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adorn amongst ancient appearance associations autumn bear beauty beneath bloom blossoms boughs branches breath bright called cedar character close common considered cultivated cypress dark described doth early earth fair fancy feel flowers foliage forest fragrance frequent fruit garden genus gives glow graceful green ground grove grows growth hand heart heaven height hills hope hour Italy land leaves light live look meet mentioned mind mountain native nature never o'er observed olive once peace perhaps pine plant poet rise rock rose sacred says scene seems seen shade sight smile soil sometimes speaks species spirit spread spring summer sweet sylvan tears temple thee thing thorns thou thought tree true turn various vine wave weeping whilst wild wood yield
Page 95 - Do not all charms fly At the mere touch of cold philosophy? There was an awful rainbow once in heaven: We know her woof, her texture; she is given In the dull catalogue of common things. Philosophy will clip an Angel's wings, Conquer all mysteries by rule and line, Empty the haunted air, and gnomed mine — Unweave a rainbow, as it erewhile made The tender-person'd Lamia melt into a shade.
Page 151 - I saw them under a green mantling vine That crawls along the side of yon small hill, Plucking ripe clusters from the tender shoots ; Their port was more than human, as they stood : I took it for a faery vision Of some gay creatures of the element, That in the colours of the rainbow live, And play i
Page 92 - Be it not done in pride, or in presumption. Some say no evil thing that walks by night. In fog or fire, by lake or moorish fen, Blue meagre hag, or stubborn unlaid ghost, That breaks his magic chains at curfew time, No goblin or swart faery of the mine, Hath hurtful power o'er true virginity.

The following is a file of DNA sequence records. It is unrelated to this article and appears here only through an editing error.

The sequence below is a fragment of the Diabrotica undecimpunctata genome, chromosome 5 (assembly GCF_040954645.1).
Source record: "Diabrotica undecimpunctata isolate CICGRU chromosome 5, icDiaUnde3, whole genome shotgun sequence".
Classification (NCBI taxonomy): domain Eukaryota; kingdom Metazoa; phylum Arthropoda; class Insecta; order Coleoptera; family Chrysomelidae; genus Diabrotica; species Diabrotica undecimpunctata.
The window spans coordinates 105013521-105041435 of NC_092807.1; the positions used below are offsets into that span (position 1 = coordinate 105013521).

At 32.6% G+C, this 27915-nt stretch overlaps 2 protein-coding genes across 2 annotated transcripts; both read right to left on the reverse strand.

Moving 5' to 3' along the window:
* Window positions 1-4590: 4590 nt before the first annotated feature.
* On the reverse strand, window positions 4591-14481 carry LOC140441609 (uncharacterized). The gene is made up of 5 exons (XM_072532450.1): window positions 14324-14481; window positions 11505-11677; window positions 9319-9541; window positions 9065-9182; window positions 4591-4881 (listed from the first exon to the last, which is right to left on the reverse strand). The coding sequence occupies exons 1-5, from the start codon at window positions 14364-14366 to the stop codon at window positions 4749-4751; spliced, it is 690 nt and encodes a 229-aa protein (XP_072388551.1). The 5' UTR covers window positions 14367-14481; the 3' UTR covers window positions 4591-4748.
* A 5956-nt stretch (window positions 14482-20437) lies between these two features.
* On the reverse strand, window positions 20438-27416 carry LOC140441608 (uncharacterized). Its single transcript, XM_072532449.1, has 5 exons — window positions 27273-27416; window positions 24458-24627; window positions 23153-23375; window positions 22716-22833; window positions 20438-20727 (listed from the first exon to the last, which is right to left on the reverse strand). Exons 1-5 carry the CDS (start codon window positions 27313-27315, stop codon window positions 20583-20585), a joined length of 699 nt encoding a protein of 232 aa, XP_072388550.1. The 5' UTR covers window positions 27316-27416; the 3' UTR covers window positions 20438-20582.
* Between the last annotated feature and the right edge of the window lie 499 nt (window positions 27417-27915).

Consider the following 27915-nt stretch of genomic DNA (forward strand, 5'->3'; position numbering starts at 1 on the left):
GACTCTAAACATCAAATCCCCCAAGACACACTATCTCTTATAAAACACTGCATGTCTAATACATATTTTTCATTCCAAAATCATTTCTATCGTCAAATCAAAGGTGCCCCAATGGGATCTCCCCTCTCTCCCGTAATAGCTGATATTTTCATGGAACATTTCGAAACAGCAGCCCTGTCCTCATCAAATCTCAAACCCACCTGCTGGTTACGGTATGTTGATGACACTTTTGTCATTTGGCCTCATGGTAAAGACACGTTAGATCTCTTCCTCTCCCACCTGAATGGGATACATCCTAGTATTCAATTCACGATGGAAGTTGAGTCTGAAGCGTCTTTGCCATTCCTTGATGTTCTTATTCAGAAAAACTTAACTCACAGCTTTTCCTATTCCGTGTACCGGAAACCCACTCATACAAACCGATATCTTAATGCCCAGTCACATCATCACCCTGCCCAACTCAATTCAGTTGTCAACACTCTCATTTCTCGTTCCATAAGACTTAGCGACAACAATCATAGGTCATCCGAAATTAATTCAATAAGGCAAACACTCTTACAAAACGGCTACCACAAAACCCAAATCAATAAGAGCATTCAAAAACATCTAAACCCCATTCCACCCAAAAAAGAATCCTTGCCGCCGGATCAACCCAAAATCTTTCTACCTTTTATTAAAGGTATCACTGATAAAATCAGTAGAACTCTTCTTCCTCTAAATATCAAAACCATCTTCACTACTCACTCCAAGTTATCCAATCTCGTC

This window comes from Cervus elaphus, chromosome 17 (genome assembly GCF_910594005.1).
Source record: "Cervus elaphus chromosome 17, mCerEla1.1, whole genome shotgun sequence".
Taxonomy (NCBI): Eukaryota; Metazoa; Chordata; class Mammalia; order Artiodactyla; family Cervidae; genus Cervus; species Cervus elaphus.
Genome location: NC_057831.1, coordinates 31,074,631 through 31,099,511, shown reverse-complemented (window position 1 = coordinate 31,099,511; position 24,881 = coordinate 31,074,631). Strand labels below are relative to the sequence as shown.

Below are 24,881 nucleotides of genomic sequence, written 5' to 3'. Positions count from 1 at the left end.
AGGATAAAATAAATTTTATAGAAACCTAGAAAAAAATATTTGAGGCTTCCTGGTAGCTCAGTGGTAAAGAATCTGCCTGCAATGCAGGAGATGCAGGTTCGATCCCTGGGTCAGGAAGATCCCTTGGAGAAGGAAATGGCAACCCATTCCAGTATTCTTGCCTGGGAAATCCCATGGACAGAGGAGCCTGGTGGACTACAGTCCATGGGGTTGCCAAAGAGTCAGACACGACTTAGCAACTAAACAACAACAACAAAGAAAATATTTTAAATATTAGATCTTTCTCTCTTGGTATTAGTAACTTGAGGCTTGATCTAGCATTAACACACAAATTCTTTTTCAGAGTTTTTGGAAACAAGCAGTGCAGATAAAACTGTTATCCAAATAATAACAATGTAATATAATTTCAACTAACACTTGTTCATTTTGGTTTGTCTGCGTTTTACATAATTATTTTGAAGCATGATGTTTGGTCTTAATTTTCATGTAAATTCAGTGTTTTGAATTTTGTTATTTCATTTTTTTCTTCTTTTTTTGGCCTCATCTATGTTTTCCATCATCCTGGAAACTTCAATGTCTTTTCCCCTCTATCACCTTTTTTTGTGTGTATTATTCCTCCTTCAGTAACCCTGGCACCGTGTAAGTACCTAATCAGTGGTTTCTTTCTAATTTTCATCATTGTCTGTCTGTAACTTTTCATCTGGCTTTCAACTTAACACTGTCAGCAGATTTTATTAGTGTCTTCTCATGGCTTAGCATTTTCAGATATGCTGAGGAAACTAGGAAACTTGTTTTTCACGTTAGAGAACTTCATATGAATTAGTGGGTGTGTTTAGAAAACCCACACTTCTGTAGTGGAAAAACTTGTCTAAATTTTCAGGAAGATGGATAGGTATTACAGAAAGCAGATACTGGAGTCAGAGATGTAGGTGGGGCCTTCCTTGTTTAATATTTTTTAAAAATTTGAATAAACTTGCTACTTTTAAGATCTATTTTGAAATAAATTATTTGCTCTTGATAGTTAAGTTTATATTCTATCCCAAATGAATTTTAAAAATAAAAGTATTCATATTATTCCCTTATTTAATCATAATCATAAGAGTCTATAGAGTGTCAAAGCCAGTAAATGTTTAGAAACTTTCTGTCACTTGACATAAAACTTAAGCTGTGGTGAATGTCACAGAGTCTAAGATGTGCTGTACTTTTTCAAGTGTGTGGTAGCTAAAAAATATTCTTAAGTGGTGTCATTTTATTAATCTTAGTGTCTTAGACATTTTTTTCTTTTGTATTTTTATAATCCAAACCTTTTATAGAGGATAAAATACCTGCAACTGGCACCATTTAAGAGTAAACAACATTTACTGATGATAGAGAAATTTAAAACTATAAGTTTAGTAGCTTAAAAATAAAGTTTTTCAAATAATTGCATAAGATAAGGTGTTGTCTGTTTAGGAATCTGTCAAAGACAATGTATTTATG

Page 14 - Whatever withdraws us from the power of our senses, whatever makes the past, the distant, or the future predominate over the present, advances us in the dignity of thinking beings.
Page 271 - How often have I blest the coming day, When toil remitting lent its turn to play, And all the village train, from labour free, Led up their sports beneath the spreading tree While many a pastime circled in the shade, The young contending as the old survey'd ; And many a gambol frolick'd o'er the ground, And sleights of art and feats of strength went round...
Page 183 - The fig-tree ; not that kind for fruit renown'd, But such as at this day, to Indians known, In Malabar or Decan spreads her arms Branching so broad and long, that in the ground The bended twigs take root, and daughters grow About the mother tree, a pillar'd shade High over-arch'd, and echoing walks between...
Page 2 - Her home is on the deep. With thunders from her native oak She quells the floods below, — As they roar on the shore, When the stormy tempests blow — When the battle rages loud and long, And the stormy winds do blow.
Page 121 - It seems a day (I speak of one from many singled out) One of those heavenly days that cannot die ; When, in the eagerness of boyish hope, I left our cottage-threshold, sallying forth With a huge wallet o'er my shoulders slung, A nutting-crook in hand ; and turned my steps...
Page 173 - Oft in Life's stillest shade reclining, In Desolation unrepining, Without a hope on earth to find A mirror in an answering mind, Meek souls there are, who little dream Their daily strife an Angel's theme, Or that the rod they take so calm, Shall prove in Heaven a martyr's palm.
Page 258 - Rome ! my country ! city of the soul ! The orphans of the heart must turn to thee, Lone mother of dead empires ! and control In their shut breasts their petty misery. What are our woes and sufferance ? Come and see The cypress, hear the owl, and plod your way O'er steps of broken thrones and temples, Ye. ! Whose agonies are evils of a day — A world is at our feet as fragile as our clay. The Niobe of nations ! there she stands, Childless and crownless, in her voiceless woe ; An empty urn within...